This is the December 2019 edition of our monthly series of Ethics case studies titled What Do You Think? This series is comprised of case studies from NSPE archives, involving both real and hypothetical matters submitted by engineers, public officials and members of the public.

Your peers and the NSPE Board of Ethical Review have reviewed the facts of the case as shown below. And, here are the results.

A Review of the Facts

Smith is killed as a result of an alleged defective product. Smith’s widow, Mrs. Smith, is unable to afford the services of an expert to investigate the technical issues relating to the allegedly defective product. Mrs. Smith contacts Engineer Harry, a product design specialist who frequently provides forensic engineering and related services.

Following a long discussion, Mrs. Smith requests that if it is determined that a legal action should be brought against the manufacturer, that Harry act as Mrs. Smith’s agent to direct the legal action on her behalf. She requests that Harry advise her regarding the selection and retention of an attorney, and oversight of the attorney’s general approach to the case. Harry would not serve as an expert witness as part of the legal action. Since Mrs. Smith has limited resources, Harry, following considerable contemplation and thought, agrees to perform the services on a contingency fee basis, with Harry receiving a percentage of the settlement or award.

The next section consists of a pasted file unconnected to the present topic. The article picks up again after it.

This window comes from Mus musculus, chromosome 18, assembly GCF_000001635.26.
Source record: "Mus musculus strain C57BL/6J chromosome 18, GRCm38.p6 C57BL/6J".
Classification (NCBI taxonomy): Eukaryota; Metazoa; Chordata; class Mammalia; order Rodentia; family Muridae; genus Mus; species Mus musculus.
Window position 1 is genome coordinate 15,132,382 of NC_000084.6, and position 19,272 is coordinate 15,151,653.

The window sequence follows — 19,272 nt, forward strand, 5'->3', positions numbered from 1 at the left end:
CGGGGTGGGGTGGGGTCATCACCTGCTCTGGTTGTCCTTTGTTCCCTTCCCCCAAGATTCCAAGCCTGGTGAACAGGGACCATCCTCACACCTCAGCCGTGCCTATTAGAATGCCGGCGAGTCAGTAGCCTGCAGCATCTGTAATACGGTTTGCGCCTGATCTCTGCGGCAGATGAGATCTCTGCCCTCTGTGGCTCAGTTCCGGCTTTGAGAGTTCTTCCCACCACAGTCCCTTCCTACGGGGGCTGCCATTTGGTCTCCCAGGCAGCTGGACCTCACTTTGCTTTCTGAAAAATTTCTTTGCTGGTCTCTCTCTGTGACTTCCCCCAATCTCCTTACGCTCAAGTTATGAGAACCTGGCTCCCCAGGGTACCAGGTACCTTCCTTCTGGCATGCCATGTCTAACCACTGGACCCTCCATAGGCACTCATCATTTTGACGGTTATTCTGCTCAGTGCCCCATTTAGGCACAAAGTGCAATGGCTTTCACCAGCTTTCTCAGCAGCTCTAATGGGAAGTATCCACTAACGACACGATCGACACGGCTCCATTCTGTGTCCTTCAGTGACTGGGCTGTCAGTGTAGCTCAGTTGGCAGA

Was it ethical for Harry to agree to provide the services in question on a contingency fee basis?

Here is the result of our survey of your peers:

Applicable NSPE Code References:
Code Preamble: Engineering is an important and learned profession. As members of this profession, engineers are expected to exhibit the highest standards of honesty and integrity. Engineering has a direct and vital impact on the quality of life for all people. Accordingly, the services provided by engineers require honesty, impartiality, fairness, and equity, and must be dedicated to the protection of the public health, safety, and welfare. Engineers must perform under a standard of professional behavior that requires adherence to the highest principles of ethical conduct.
Code II.2: Engineers shall perform services only in the areas of their competence.
Code III.6a: Engineers shall not request, propose, or accept a commission on a contingent basis under circumstances in which their judgment may be compromised.